Cython Offers the Ease of Python, the Speed of C++
Python is the preferred programming language for working with massive data sets, making it the go-to choice for machine learning, artificial intelligence, and statistical analysis.
But it’s not without flaws, with speed being one of its main weaknesses and another its inability to interact with hardware. C, on the other hand, is faster and can interact with hardware, but has a steep learning curve.
Cython, a superset of Python, bridges the gap between Python and C or C++. Its aim is to make writing C extensions for Python as easy as Python itself. The rationale is that the C extensions can perform much more quickly as stand-alone modules than those run through the Python interpreter.
Cython developers released Cython 3.0 earlier this month with some noteworthy improvements.
This recent blog post written by Mike James did a great job of covering the basics of the latest release of Cython. Cython expanded the use of pure Python mode, strengthened its NumPy compatibility, and made internal updates to enhance future compatibility with Python.
Cython is an optimizing static compiler for both the Python programming language and the extended Cython programming language (based on Pyrex, a Python-like language for rapidly and easily writing Python extension modules). It provides developers the ability to write Python code that calls to and from C or C++ natively.
By using Cython, developers can turn readable Python code into plain C performance by adding static type declaration. By adding these efficiencies, Cython helps Python interact more efficiently with large data sets. Cython integrates natively with existing code and data from legacy, low-level or high-performance applications and libraries.
Recently, version 3 of Cython has been released. The list below is a non-exhaustive highlight of Cython’s new upgrades.
Expanded Pure Python Mode
Historically Cython used its own syntax, a combination of Python and the C-type declaration. This created challenges on its own by limiting the developer’s abilities to troubleshoot and debug with Python tooling as it doesn’t understand Cython’s syntax. As a solution, Cython developers created “pure Python mode.”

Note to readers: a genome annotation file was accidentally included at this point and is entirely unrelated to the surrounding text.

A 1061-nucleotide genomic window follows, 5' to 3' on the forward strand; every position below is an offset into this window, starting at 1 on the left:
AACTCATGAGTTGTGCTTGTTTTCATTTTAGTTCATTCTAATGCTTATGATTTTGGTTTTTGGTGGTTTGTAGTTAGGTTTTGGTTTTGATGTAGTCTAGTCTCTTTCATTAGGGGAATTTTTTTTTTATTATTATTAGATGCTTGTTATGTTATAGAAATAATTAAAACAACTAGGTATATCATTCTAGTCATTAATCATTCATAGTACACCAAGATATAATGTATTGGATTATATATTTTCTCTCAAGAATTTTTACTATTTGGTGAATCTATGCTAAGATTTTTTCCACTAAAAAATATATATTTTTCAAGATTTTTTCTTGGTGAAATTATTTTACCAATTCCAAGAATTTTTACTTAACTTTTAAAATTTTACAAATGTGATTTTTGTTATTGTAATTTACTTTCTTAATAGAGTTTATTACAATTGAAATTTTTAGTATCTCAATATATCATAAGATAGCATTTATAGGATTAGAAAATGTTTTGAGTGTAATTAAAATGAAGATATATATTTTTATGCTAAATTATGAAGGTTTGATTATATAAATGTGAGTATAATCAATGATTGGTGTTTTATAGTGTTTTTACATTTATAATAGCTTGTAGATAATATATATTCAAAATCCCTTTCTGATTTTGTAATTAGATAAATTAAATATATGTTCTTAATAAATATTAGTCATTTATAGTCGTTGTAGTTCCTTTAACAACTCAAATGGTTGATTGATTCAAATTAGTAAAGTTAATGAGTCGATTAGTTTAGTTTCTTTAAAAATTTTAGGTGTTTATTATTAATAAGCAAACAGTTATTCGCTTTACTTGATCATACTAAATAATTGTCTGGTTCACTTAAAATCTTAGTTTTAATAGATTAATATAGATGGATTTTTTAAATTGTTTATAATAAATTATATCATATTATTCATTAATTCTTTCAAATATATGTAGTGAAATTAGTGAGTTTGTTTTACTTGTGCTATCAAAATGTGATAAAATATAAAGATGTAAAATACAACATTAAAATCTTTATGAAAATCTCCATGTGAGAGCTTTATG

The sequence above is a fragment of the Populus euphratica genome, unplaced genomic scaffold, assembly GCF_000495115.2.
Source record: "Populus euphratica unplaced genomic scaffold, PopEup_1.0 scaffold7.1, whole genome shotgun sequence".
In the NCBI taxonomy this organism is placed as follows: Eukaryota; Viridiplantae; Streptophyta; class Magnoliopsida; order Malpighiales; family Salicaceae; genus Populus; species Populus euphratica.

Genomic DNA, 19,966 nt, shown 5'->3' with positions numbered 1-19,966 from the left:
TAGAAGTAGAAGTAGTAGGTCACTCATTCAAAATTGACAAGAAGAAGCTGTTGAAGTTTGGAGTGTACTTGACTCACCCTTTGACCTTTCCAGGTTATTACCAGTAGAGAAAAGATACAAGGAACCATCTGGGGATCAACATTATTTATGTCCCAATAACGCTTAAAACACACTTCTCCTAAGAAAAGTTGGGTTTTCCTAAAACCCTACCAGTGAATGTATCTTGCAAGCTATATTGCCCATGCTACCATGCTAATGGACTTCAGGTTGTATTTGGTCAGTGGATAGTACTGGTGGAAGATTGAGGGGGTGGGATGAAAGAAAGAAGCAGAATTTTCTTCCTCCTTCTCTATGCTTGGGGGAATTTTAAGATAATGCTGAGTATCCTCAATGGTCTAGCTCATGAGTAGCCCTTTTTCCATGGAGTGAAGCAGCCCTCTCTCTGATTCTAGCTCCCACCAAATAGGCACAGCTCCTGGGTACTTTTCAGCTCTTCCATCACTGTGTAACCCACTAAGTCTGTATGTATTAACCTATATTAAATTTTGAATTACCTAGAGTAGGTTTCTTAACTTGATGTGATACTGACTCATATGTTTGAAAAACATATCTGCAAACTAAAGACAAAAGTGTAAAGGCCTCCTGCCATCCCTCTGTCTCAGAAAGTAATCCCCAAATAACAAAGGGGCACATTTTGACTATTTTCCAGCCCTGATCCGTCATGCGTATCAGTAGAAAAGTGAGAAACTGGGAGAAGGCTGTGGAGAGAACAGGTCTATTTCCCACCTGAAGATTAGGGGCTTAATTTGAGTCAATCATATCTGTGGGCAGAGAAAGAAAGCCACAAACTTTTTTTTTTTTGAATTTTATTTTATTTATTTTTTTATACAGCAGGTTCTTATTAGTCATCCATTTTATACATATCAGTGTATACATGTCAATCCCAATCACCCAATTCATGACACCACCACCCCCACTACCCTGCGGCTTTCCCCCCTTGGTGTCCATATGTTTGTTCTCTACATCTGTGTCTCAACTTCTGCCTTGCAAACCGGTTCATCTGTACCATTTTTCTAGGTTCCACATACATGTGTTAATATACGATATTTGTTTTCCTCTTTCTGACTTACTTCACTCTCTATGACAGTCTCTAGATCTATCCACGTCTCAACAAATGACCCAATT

Pure Python mode is an alternative syntax that’s fully compatible with Python’s syntax. This meant developers could use their existing linting and code analysis tools on Cython code. The new expanded pure Python mode means the vast majority of Cython functions are now exposed in pure Python mode, including functions for calling external C libraries.
Deeper NumPy Compatibility
NumPy is a widely used Python library that focuses on scientific computing. NumPy creates a multidimensional array object, various derived objects, and an assortment of routines centered around performing quick operations on arrays. Developers can now write NumPy ufuncs directly in Cython. A simple numerical function written in Cython can be quickly and easily applied to the entire contents of a NumPy data structure. Though Cython and NumPy were always compatible, this new feature adds speed and more ease to development.
Now Cython’s build is more compatible with ongoing updates to Python’s internal changes. Python has a new “limited API” that exposes a guaranteed stable subset of Python’s APIs, specifically for the type of tasks Cython does to hook into the Python interpreter. Cython has the initial, with growing support, for the limited API. This means Cython extensions built for one version of Python will also work in future versions of Python without needing to be recompiled.
As someone who doesn’t work with Python often, I find it interesting that this is the third article in as many months that I’ve written about tools that deepen the connection between Python and C. It’s such a marker as to where the industry is going. Data sets get larger and larger, Python remains the go-to, and now these tools are either popping up or getting better to further support the growth.